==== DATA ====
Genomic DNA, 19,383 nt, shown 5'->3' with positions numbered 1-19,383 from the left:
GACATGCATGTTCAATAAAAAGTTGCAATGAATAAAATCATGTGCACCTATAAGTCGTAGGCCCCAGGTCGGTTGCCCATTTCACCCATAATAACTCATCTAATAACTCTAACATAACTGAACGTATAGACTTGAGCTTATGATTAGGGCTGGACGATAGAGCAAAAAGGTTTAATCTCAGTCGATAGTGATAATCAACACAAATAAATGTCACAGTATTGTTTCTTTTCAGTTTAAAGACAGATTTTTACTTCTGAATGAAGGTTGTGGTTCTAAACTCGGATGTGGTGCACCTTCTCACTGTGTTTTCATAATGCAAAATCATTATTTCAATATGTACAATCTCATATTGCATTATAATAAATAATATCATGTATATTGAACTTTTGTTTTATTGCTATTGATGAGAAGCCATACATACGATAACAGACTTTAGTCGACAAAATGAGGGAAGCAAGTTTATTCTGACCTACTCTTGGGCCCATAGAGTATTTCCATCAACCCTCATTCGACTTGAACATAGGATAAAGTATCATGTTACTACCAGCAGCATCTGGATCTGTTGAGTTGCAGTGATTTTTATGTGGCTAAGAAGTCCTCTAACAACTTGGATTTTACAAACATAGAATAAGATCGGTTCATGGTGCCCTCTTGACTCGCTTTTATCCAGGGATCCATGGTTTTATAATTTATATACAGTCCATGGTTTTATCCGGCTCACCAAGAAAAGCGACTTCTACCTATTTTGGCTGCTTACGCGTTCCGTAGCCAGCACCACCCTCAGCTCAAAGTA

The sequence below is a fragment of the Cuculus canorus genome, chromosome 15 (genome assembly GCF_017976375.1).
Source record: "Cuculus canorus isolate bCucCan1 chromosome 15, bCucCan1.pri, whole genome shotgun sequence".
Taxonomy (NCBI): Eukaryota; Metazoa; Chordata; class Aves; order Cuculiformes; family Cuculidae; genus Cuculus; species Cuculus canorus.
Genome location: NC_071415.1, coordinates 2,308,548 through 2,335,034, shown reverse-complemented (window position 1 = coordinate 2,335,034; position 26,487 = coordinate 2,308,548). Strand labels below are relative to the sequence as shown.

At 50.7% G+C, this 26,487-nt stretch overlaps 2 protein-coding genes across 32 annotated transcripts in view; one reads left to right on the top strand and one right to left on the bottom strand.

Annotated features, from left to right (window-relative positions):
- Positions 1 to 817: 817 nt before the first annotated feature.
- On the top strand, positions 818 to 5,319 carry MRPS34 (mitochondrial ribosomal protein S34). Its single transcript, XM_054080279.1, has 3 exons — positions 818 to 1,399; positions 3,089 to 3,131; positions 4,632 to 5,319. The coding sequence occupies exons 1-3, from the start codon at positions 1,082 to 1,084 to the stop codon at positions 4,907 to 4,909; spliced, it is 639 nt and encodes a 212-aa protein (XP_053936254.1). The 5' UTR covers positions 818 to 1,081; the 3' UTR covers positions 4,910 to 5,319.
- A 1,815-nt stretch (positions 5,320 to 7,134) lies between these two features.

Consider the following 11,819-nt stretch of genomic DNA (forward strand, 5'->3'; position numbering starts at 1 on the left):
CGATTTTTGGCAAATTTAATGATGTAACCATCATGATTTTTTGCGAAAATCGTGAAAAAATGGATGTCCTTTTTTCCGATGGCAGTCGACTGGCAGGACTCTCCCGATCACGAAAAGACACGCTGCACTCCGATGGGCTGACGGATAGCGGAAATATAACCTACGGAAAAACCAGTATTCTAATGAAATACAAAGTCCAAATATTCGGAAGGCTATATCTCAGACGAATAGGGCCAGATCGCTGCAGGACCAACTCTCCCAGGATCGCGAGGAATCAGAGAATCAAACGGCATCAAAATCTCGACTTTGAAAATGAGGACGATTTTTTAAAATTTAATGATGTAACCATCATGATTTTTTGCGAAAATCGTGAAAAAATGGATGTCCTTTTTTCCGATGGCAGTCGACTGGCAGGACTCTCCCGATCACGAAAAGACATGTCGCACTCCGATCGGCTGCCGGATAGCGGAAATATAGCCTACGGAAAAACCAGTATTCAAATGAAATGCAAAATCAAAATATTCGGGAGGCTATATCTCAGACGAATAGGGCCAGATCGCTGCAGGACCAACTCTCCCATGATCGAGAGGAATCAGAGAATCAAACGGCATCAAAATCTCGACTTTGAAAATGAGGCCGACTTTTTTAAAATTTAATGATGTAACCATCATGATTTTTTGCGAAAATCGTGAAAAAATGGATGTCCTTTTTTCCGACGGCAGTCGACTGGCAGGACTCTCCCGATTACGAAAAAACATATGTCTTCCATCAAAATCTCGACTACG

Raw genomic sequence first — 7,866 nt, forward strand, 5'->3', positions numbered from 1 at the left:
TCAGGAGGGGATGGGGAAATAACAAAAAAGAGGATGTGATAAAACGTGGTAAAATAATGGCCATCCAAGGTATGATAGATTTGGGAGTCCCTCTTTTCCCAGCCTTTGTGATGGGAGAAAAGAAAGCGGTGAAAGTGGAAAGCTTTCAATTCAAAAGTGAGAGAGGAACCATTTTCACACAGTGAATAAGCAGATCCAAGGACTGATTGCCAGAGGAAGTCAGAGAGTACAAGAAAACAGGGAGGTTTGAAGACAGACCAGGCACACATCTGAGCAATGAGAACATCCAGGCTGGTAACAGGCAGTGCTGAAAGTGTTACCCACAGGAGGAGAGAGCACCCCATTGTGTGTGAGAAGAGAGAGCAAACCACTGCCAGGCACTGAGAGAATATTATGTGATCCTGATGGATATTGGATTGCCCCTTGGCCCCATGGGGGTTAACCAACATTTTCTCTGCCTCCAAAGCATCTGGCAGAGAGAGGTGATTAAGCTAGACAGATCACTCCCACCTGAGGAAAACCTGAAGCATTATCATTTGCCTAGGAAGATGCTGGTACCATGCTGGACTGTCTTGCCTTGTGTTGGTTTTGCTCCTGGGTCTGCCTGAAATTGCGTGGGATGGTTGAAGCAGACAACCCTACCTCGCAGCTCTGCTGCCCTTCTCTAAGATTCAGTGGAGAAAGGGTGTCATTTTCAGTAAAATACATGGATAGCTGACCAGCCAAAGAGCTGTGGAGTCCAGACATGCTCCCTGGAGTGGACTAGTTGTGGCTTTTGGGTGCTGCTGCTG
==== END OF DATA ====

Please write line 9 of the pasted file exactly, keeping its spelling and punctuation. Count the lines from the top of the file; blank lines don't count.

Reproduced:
- Positions 1 to 817: 817 nt before the first annotated feature.